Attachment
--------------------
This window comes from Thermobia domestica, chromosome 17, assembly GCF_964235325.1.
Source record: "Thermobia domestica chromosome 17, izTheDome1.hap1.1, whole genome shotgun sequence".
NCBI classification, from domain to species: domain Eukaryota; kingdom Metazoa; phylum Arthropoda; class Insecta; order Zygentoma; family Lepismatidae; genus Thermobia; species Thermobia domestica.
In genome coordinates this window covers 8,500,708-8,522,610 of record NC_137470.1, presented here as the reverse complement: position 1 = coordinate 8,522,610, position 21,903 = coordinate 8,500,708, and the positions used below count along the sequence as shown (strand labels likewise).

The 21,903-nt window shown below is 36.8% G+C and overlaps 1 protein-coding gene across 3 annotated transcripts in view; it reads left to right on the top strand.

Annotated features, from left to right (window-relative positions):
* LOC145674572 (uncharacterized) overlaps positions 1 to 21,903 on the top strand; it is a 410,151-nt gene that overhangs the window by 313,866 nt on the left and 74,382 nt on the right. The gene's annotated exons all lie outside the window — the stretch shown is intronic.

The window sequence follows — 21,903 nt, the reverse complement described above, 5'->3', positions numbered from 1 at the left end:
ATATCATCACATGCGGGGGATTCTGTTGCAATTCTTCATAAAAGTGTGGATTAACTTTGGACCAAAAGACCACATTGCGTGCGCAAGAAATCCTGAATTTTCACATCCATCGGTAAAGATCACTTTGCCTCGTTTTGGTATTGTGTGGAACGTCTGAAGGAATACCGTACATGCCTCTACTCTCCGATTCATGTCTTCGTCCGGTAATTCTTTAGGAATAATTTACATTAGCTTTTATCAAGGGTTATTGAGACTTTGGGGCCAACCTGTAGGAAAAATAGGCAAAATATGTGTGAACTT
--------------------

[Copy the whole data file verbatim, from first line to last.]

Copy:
This window comes from Thermobia domestica, chromosome 17, assembly GCF_964235325.1.
Source record: "Thermobia domestica chromosome 17, izTheDome1.hap1.1, whole genome shotgun sequence".
NCBI classification, from domain to species: domain Eukaryota; kingdom Metazoa; phylum Arthropoda; class Insecta; order Zygentoma; family Lepismatidae; genus Thermobia; species Thermobia domestica.
In genome coordinates this window covers 8,500,708-8,522,610 of record NC_137470.1, presented here as the reverse complement: position 1 = coordinate 8,522,610, position 21,903 = coordinate 8,500,708, and the positions used below count along the sequence as shown (strand labels likewise).

The 21,903-nt window shown below is 36.8% G+C and overlaps 1 protein-coding gene across 3 annotated transcripts in view; it reads left to right on the top strand.

Annotated features, from left to right (window-relative positions):
* LOC145674572 (uncharacterized) overlaps positions 1 to 21,903 on the top strand; it is a 410,151-nt gene that overhangs the window by 313,866 nt on the left and 74,382 nt on the right. The gene's annotated exons all lie outside the window — the stretch shown is intronic.

The window sequence follows — 21,903 nt, the reverse complement described above, 5'->3', positions numbered from 1 at the left end:
ATATCATCACATGCGGGGGATTCTGTTGCAATTCTTCATAAAAGTGTGGATTAACTTTGGACCAAAAGACCACATTGCGTGCGCAAGAAATCCTGAATTTTCACATCCATCGGTAAAGATCACTTTGCCTCGTTTTGGTATTGTGTGGAACGTCTGAAGGAATACCGTACATGCCTCTACTCTCCGATTCATGTCTTCGTCCGGTAATTCTTTAGGAATAATTTACATTAGCTTTTATCAAGGGTTATTGAGACTTTGGGGCCAACCTGTAGGAAAAATAGGCAAAATATGTGTGAACTT